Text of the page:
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May 15, 2003


Law faculty urge Pitt, PSU, Temple to grant health benefits to employees’ same-sex partners

(The following letter was sent to Pitt Chancellor Mark Nordenberg, Penn State President Graham Spanier and Temple President David Adamany and signed by 93 members of the schools’ law faculties.)

The announcement by Temple University that it has taken an initial step toward granting same-sex domestic partner benefits to its employees provides a most welcome opportunity for the public universities in Pennsylvania to join together in similar action and provide full same-sex domestic partner benefits to their employees. The time is right for all public universities in Pennsylvania to create a united front on this issue. As members of the law faculties of the University of Pittsburgh, The Pennsylvania State University and Temple University, we call upon our institutions to take the lead in creating this united front.

A truly great university must provide more than just academic excellence — it must also provide moral leadership. Pennsylvania’s new governor, Ed Rendell, has demonstrated such leadership through his strong record of support for same-sex domestic partner benefits during his term as mayor of Philadelphia, even in the face of strong opposition. Gov. Rendell has reaffirmed that position by indicating his support for any public university in Pennsylvania that deems these benefits necessary to remain competitive, and particularly singled out our home institutions in that statement of support because they are among the state’s largest employers. The University of Pittsburgh, Penn State, and Temple now need to follow Gov. Rendell’s example and exert moral leadership on this issue.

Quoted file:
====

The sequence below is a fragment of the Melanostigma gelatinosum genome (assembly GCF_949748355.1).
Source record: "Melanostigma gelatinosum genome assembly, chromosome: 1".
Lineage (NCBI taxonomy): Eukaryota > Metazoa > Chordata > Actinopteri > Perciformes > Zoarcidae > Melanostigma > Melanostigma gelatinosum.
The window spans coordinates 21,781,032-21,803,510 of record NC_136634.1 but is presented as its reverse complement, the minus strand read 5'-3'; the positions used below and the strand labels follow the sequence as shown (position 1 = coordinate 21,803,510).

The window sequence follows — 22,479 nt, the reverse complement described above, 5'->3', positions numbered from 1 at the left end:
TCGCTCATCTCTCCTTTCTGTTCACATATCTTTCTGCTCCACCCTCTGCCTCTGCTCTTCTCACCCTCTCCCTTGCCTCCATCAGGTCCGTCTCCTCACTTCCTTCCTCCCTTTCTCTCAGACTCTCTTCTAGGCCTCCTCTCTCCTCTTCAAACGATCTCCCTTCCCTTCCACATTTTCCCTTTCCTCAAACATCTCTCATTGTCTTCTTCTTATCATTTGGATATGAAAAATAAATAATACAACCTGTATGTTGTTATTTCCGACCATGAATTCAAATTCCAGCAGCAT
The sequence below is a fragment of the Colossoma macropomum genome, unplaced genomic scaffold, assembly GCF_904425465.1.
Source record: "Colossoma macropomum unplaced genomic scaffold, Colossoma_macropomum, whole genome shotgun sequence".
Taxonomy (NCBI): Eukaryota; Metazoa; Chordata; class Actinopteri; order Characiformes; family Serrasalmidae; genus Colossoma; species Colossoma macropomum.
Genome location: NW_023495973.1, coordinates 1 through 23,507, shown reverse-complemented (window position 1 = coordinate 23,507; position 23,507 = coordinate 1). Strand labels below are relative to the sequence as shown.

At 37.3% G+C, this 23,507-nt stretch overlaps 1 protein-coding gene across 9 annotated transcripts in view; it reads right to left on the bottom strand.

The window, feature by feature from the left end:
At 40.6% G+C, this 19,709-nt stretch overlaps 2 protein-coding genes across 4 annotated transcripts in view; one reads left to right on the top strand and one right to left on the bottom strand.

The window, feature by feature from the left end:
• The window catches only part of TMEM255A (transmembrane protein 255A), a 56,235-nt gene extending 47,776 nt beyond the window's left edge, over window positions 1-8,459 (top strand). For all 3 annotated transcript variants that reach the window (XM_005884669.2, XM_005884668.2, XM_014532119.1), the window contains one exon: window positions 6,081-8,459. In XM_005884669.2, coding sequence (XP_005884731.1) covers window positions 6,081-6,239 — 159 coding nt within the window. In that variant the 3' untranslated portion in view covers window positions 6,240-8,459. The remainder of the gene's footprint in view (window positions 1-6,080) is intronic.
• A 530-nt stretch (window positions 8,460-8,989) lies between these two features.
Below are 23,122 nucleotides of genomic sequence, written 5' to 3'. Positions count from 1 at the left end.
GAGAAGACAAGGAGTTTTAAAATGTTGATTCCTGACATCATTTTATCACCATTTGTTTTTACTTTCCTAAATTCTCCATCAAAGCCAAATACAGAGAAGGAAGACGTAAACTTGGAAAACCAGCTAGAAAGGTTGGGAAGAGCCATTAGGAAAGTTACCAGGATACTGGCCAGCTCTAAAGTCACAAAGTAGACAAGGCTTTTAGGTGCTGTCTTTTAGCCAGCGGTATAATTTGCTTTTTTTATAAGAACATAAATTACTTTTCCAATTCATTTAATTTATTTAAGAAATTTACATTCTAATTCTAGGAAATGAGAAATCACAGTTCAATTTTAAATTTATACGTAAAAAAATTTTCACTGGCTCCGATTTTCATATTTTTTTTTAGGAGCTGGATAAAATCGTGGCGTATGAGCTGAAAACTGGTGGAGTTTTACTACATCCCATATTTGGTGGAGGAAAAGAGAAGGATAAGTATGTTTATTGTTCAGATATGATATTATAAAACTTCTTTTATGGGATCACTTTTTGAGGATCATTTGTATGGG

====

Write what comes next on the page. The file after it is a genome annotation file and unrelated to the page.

By providing full same-sex domestic partner benefits to their employees, these three universities can carry out the promises that they have made in their nondiscrimination policies. Each of these universities has adopted a nondiscrimination policy that states unequivocally that the university prohibits or pledges not to engage in discrimination in employment on the basis of sexual orientation.

Providing these benefits will also undoubtedly serve the commonwealth’s interest. Treating all employees fairly and equitably will assist our universities and their regions in attracting and retaining young professionals — both gay and straight. As numerous corporations and other employers have determined, offering same-sex domestic partner benefits is necessary to remain competitive in drawing and retaining employees. These employers’ experiences also show that the cost of providing these benefits is very modest. In addition, studies have documented the positive relationship between a region’s openness to diversity — including its openness to gays and lesbians and same-sex couples — and its potential for economic growth.